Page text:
Christopher in a comment recently wrote, “…how we can break down the controlling wall and bring our interface with MP’s and journalists out into the light of public scrutiny… at some point this must incorporate “on the record” questioning, petitioning with argument and submitting documents and information in front of a camera with a group in attendance.”
We could start by communicating (and praise) some Australian politicians that speak the right “language”. For example:
John Alexander, Australian Liberal MP
Alexander (a former professional tennis player and commentator) has described cracking the property market in Sydney or Melbourne “as hard as beating Federer“, and that “imprisoned tenant serfs” are funding the growing wealth of investor “lords”.
“It’s a situation leading us to fewer people owning more properties where the landlord will – actually you can drop the ‘land’ off their titles and they will just become ‘lords’ – and those who have failed to be successful buying a home are imprisoned as tenant serfs funding the gaining of greater and greater properties by the lords.”
Nick Xenophon, Independent Senator for South Australia
In a release on his website entitled, Trans Pacific Partnership: Wrong Way Go Back, (25 May 2015) Xenaphon states:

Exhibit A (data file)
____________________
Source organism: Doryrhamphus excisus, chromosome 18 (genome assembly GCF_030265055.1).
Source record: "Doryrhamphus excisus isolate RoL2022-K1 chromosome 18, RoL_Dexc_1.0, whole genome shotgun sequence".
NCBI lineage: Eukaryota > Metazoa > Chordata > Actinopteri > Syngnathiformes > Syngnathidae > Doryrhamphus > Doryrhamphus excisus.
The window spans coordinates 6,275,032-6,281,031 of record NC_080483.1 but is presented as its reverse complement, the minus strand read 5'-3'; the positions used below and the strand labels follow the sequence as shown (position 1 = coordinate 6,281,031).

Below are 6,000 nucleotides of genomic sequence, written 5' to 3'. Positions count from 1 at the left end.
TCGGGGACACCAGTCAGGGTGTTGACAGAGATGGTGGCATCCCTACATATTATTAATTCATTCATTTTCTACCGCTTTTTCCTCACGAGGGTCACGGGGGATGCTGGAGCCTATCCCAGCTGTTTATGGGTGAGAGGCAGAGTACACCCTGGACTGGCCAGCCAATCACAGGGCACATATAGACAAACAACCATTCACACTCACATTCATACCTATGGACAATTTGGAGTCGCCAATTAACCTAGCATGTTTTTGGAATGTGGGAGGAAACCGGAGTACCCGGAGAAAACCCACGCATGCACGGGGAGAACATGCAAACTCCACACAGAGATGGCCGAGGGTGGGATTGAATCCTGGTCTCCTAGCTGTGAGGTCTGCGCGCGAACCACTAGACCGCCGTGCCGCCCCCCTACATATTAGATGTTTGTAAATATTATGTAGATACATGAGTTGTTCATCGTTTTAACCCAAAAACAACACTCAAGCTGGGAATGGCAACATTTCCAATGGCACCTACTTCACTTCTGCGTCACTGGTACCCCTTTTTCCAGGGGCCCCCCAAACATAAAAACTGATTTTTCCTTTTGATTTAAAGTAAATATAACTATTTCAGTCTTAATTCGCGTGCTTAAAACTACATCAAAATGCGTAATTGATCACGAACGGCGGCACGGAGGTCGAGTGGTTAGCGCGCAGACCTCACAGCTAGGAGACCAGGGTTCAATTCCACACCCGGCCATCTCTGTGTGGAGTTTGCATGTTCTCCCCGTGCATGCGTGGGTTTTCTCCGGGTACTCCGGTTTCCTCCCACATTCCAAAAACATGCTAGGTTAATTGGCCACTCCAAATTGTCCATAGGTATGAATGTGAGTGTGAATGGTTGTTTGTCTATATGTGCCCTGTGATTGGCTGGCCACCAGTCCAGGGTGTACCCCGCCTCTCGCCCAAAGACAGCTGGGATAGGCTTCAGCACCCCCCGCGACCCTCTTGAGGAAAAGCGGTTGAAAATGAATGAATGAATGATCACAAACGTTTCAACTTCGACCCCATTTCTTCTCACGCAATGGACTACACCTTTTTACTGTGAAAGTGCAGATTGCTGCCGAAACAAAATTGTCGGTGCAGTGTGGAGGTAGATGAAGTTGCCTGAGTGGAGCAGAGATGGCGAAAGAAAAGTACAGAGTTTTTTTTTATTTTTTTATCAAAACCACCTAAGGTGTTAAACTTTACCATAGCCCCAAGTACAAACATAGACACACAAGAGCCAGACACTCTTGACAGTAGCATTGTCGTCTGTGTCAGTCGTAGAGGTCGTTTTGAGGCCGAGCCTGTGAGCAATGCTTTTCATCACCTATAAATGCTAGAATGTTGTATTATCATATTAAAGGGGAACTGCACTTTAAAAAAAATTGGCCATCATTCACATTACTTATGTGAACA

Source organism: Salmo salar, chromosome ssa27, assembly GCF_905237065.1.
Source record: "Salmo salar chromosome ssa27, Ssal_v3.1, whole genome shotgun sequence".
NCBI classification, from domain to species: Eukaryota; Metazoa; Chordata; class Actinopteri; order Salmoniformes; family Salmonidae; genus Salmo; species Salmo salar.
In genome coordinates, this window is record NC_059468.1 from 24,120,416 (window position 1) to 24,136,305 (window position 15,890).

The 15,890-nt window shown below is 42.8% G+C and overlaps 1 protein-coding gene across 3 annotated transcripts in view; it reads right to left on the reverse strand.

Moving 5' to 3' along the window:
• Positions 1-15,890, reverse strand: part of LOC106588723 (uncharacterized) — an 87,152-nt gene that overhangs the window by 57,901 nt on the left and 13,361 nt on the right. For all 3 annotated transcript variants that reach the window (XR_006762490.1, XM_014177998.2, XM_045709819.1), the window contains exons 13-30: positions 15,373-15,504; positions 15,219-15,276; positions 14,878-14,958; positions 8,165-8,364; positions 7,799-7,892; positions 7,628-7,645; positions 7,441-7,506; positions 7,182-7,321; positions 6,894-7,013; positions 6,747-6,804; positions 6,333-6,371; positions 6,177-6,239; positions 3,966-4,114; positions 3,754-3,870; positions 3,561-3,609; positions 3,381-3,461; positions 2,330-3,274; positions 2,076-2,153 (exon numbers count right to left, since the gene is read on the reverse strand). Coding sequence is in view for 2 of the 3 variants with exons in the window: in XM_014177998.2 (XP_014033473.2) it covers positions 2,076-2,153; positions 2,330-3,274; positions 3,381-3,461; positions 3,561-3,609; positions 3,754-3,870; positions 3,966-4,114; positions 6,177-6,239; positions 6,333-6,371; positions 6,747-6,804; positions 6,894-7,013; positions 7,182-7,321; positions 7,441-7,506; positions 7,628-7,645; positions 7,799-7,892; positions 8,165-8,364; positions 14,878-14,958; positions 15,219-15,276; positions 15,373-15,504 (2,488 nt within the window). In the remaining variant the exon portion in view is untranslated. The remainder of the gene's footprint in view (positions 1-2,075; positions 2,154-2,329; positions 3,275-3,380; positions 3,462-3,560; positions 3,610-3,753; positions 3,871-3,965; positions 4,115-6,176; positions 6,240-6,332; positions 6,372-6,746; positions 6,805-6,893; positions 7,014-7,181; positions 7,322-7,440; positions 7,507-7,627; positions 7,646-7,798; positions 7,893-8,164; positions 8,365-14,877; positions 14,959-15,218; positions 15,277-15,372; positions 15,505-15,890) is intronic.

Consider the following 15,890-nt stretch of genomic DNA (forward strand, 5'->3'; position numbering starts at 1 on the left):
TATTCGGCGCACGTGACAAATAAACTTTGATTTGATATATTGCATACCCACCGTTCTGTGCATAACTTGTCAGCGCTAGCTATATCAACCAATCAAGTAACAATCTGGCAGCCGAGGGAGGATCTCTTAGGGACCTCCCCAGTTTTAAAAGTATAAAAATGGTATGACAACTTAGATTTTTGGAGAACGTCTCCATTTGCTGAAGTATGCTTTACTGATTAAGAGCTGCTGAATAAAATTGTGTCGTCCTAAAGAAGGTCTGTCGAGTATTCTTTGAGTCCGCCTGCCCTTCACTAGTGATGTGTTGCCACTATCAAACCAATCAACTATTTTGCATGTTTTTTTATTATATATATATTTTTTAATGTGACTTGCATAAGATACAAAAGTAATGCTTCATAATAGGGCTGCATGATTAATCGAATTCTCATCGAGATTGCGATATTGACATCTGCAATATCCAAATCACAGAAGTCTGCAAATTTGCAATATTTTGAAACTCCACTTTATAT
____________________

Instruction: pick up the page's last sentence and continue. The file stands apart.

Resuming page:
“A number of cross-party MPs will launch a cross-party working group on the Trans-Pacific Partnership (TPP), following serious concerns from independent experts that the TPP will severely impact consumers and affect Australia’s sovereignty, including:
- Loss of sovereignty of our governments and courts, if Investor State Dispute Resolution (ISDS) clauses were included. ISDS allows foreign companies to sue governments in off-shore tribunals and findings are not subject to appeal.
- Rising prices of medicines, because of the insistence by the US of “evergreening” clauses that allow drug companies gain further patents for minor variations to drugs that provide no additional benefits.
- Draconian copyright provisions that would criminalise even minor breaches of US copyright law and lead to increased prices for IT products.
- Secrecy of negotiations means the Australian Parliament and people have not had a fair go in assessing the TPP and have had to rely on leaks of details from the drawn out negotiation.”
And on the TPP, yesterday morning The Age had the article about how “The Productivity Commission appears to have tried to convince the government not to put Australia’s head into a noose via the TPP.”